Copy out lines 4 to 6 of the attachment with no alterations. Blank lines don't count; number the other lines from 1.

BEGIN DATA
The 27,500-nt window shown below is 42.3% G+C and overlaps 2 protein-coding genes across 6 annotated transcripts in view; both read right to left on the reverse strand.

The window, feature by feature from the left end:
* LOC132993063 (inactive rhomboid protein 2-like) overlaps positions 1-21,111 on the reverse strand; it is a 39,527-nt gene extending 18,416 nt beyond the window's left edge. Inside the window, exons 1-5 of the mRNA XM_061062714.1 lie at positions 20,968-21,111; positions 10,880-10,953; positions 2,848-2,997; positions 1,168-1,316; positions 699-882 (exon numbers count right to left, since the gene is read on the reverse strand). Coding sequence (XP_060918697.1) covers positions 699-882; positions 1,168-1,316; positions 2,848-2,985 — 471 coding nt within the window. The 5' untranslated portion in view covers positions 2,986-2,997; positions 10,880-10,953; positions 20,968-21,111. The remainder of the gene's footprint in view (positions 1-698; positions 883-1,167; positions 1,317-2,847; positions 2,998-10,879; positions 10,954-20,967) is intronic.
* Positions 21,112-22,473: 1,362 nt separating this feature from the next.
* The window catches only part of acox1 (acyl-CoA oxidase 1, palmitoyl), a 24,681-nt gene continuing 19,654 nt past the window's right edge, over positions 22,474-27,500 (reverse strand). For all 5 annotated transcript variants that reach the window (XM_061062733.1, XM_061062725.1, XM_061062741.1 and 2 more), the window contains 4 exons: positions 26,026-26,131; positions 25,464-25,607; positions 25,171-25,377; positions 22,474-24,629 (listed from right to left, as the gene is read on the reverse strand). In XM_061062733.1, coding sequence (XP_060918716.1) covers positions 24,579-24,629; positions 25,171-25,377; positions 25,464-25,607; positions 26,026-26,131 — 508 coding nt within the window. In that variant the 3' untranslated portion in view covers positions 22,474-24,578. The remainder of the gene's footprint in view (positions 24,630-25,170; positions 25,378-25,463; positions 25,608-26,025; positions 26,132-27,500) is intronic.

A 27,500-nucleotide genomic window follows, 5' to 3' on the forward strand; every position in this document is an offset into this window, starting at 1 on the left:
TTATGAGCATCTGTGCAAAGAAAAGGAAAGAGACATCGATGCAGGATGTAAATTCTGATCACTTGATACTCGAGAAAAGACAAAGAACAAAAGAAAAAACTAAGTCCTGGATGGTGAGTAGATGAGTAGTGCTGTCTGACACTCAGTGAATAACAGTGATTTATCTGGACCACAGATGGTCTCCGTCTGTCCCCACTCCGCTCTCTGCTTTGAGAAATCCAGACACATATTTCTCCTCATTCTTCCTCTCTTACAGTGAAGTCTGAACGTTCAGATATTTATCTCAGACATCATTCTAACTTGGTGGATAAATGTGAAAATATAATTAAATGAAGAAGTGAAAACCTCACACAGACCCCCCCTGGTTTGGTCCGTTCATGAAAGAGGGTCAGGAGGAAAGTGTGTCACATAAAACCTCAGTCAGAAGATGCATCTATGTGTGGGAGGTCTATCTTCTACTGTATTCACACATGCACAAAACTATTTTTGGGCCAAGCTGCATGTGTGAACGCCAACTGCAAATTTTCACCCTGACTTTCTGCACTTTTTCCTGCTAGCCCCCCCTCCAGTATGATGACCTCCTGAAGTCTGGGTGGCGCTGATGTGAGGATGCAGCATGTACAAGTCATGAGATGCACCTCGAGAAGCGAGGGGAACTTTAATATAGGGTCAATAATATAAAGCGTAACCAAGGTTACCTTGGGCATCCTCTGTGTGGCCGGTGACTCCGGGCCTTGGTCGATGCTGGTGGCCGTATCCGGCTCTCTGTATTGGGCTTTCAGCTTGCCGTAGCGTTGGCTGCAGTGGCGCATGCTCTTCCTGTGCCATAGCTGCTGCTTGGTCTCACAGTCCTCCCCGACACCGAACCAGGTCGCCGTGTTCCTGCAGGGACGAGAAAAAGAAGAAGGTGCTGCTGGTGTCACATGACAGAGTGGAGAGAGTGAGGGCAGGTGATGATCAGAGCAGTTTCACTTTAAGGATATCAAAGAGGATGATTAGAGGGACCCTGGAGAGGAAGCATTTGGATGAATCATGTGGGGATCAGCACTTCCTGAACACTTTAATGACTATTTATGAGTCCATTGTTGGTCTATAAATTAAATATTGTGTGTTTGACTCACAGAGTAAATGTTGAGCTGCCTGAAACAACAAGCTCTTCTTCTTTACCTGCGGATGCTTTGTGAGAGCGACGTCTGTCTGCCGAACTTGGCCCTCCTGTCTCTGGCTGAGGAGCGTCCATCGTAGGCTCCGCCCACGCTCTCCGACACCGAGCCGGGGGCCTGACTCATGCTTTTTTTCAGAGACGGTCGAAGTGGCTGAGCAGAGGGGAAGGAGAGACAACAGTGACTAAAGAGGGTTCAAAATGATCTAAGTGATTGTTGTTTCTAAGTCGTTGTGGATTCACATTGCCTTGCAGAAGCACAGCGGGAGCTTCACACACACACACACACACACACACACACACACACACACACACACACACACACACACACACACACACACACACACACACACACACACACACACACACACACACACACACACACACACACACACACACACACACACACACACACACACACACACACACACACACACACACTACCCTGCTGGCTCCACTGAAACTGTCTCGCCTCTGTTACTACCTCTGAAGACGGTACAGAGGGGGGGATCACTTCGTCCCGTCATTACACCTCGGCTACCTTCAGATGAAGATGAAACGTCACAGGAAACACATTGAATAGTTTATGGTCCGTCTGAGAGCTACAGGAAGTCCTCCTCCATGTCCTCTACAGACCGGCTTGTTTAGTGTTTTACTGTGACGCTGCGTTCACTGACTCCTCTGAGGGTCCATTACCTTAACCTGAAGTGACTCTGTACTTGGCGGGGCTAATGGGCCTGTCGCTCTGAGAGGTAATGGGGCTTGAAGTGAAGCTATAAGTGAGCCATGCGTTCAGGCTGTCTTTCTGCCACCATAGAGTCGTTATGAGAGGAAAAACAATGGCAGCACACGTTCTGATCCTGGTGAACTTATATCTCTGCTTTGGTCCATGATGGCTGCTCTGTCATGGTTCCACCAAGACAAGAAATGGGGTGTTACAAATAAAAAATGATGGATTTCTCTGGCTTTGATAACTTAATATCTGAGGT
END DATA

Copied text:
* Positions 21,112-22,473: 1,362 nt separating this feature from the next.
* The window catches only part of acox1 (acyl-CoA oxidase 1, palmitoyl), a 24,681-nt gene continuing 19,654 nt past the window's right edge, over positions 22,474-27,500 (reverse strand). For all 5 annotated transcript variants that reach the window (XM_061062733.1, XM_061062725.1, XM_061062741.1 and 2 more), the window contains 4 exons: positions 26,026-26,131; positions 25,464-25,607; positions 25,171-25,377; positions 22,474-24,629 (listed from right to left, as the gene is read on the reverse strand). In XM_061062733.1, coding sequence (XP_060918716.1) covers positions 24,579-24,629; positions 25,171-25,377; positions 25,464-25,607; positions 26,026-26,131 — 508 coding nt within the window. In that variant the 3' untranslated portion in view covers positions 22,474-24,578. The remainder of the gene's footprint in view (positions 24,630-25,170; positions 25,378-25,463; positions 25,608-26,025; positions 26,132-27,500) is intronic.

A 27,500-nucleotide genomic window follows, 5' to 3' on the forward strand; every position in this document is an offset into this window, starting at 1 on the left: